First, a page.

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Pound for pound, carbon nanotubes are stronger and lighter than steel, but
unlike other materials, the miniscule carbon cylinders remain remarkably
robust even when chunks of their bodies are blasted away with heat or
radiation. A Rice University study in the Feb. 16 issue of Physical Review
Letters offers the first explanation: tiny blemishes crawl over the skin of
the damaged nanotubes, sewing up larger holes as they go.
"The shape and direction of this imperfection does not change, and it never
gets any larger," said lead researcher Boris Yakobson, professor of
mechanical engineering and materials science and of chemistry. "We were
amazed by it, but upon further study we found a good explanation. The atomic
irregularity acts as a kind of safety valve, allowing the nanotube to
release excess energy, in much the way that a valve allows steam to escape
from a kettle."
The research appears Feb. 16 issue of in Physical Review Letters.
Carbon nanotubes are hollow cylinders of pure carbon that measure about a
billionth of a meter, or one nanometer, across. They are much longer than
they are wide, akin in shape to 100-foot garden hose, and they're 100 times
stronger than steel at one-sixth the weight.
The carbon atoms in nanotubes are joined together in six-sided hexagons, so
when scientists sketch out the arrangement on paper, nanotubes look
something like a rolled up tube of chicken wire. Yakobson's "smart repair
machine" is a deformity, a blemish in this pattern. The blemish consists of
a five-sided pentagon joined to a seven-sided heptagon and contains a total
of ten atoms. Yakobson, who specializes in using computers to decipher the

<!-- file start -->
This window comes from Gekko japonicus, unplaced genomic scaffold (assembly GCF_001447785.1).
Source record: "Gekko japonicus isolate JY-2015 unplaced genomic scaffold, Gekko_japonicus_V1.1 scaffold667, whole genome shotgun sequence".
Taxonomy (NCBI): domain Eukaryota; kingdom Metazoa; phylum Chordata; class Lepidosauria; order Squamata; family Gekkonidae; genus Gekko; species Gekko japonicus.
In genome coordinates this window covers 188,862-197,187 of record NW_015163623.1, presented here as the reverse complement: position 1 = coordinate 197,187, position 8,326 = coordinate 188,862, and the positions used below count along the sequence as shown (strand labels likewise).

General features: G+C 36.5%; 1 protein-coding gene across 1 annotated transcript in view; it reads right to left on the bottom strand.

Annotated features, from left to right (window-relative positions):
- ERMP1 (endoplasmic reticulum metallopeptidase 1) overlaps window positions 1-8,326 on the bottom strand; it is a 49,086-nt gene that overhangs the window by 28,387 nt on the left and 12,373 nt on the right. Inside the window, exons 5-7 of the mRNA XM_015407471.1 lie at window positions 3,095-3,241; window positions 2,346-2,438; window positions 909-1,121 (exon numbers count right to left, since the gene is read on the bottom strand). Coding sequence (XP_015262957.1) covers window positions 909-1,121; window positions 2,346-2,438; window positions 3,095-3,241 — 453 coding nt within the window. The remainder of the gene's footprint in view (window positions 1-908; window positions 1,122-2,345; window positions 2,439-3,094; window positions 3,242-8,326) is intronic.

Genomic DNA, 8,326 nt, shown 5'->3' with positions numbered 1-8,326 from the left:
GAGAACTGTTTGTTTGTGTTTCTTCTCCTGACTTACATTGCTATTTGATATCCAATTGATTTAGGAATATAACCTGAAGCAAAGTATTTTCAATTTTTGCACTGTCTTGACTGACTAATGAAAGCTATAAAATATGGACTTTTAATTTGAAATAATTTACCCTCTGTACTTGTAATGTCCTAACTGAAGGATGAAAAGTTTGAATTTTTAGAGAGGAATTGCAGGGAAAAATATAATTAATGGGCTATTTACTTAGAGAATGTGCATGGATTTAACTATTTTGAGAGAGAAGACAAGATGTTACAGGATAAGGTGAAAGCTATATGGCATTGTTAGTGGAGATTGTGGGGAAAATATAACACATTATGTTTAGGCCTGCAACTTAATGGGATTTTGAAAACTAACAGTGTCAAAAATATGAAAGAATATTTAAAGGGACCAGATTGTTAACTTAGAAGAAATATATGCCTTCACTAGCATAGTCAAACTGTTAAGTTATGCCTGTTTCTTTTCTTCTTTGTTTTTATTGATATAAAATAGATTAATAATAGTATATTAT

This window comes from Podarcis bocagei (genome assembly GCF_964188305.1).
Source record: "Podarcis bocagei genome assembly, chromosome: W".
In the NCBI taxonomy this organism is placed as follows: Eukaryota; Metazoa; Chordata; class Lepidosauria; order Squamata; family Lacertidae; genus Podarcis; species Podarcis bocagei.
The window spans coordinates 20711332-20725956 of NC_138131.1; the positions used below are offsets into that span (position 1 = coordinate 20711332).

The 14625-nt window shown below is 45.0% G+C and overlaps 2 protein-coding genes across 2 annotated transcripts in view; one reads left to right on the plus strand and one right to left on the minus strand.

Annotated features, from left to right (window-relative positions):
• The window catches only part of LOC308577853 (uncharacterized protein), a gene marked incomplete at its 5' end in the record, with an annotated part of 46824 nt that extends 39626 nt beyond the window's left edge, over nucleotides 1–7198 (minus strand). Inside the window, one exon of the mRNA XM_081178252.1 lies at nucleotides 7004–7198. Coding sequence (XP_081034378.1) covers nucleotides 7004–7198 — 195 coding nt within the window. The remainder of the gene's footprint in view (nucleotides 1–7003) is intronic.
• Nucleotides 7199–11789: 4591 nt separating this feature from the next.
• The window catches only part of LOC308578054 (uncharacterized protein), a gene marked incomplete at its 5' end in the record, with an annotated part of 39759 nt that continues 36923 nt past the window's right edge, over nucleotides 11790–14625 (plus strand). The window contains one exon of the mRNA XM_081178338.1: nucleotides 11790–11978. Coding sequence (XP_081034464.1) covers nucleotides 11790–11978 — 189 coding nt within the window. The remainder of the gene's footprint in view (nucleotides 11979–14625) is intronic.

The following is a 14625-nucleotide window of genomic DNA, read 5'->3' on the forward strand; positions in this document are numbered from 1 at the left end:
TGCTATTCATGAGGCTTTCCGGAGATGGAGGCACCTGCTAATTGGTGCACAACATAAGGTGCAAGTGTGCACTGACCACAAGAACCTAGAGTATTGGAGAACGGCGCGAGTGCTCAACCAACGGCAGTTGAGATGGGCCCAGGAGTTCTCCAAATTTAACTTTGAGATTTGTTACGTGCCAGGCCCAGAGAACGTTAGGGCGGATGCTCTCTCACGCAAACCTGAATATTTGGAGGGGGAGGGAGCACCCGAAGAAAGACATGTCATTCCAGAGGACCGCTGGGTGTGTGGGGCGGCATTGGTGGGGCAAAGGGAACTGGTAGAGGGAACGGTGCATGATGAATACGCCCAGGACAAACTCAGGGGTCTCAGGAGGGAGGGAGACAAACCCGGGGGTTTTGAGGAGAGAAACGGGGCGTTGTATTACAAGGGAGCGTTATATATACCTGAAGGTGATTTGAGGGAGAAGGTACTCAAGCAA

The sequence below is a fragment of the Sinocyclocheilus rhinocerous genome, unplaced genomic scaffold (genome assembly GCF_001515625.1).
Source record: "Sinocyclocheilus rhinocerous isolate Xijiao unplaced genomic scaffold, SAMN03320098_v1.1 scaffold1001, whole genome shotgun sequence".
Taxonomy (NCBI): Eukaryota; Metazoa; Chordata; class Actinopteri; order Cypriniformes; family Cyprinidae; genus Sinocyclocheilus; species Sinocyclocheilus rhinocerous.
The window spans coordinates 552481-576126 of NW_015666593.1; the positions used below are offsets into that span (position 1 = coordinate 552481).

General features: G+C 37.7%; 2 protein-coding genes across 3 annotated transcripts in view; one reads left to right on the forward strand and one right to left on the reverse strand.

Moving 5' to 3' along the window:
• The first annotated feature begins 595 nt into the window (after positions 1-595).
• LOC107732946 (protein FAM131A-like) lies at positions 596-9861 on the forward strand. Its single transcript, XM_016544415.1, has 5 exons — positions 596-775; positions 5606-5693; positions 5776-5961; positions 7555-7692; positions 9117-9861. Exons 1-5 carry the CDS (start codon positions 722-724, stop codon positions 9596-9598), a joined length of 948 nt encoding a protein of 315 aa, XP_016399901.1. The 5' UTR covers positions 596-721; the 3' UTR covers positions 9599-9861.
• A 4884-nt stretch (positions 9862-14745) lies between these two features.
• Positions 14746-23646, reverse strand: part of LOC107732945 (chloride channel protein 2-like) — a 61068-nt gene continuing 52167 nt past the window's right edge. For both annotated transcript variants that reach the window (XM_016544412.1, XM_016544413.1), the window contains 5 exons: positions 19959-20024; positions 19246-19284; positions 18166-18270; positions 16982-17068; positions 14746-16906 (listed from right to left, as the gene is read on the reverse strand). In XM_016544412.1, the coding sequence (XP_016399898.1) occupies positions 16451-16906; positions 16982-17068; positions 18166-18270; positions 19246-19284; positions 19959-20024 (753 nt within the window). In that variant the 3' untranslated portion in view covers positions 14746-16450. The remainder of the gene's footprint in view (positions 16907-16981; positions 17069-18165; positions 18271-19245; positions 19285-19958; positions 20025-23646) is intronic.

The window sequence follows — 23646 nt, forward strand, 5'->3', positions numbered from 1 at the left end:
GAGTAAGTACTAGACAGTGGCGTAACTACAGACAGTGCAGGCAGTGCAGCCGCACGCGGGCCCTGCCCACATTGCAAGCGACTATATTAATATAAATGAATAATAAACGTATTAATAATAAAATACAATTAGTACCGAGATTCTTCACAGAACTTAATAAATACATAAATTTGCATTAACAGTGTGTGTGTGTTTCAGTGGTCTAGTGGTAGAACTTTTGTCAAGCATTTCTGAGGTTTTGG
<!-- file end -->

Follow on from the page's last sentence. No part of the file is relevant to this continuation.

atomic pecularities of materials, discovered several years ago that
mechanically stressed nanotubes - like those being pulled very hard from
both ends - are predisposed to develop these 5/7-defects due to the complex
interplay of thermodynamic forces at work in the nanotube.
In the latest study, Yakobson, research associate Feng Ding and students
examined the effects of other types of stress, including exposure to heat
and radiation. The tests confirmed the predisposition of nanotubes to
develop the 5/7 blemishes, and they revealed the blemishes' unexpected
"The 5/7-blemishes move across the surface of the nanotube like a steamship,
giving off puffs of carbon gas," said Ding. "In their wake, the skin of the
tube appears pristine, in its characteristic hexagonal arrangement."
Yakobson said the blemishes consume all larger defects, and chug along
indefinitely, rearranging atoms and healing the skin of the damaged
nanotubes. This explains how nanotubes retain their strength, even when
severely damaged. But the healing comes with a price.
"In their role as a safety valve, the 57-steamers give off energy and mass,
which is released as pairs of gaseous carbon atoms," Yakobson said. "Since
they never change shape or stop moving, they ever so slowly eat away the
surface of the nanotube, one pair of atoms at a time."
Yakobson said the 5/7-blemishes turn when they reach the end of the nanotube
and return in the opposite direction. In fact, there's only one thing that
can stop them: another 5/7 blemish. If two of the blemishes run headlong
into one other, they cancel each other out and disappear.
Research co-authors include graduate students Kun Jiao and Mingqi Wu.
The research was supported by the Office of Naval Research, the National
Science Foundation and the Robert A. Welch Foundation.
About Rice University
Rice University is consistently ranked one of America’s best teaching and
research universities. It is distinguished by its: size—2,850 undergraduates
and 1,950 graduate students; selectivity—10 applicants for each place in the
freshman class; resources—an undergraduate student-to-faculty ratio of
6-to-1, and the fifth largest endowment per student among American
universities; residential college system, which builds communities that are
both close-knit and diverse; and collaborative culture, which crosses
disciplines, integrates teaching and research, and intermingles
undergraduate and graduate work. Rice’s wooded campus is located in the
nation’s fourth largest city and on America’s South Coast.
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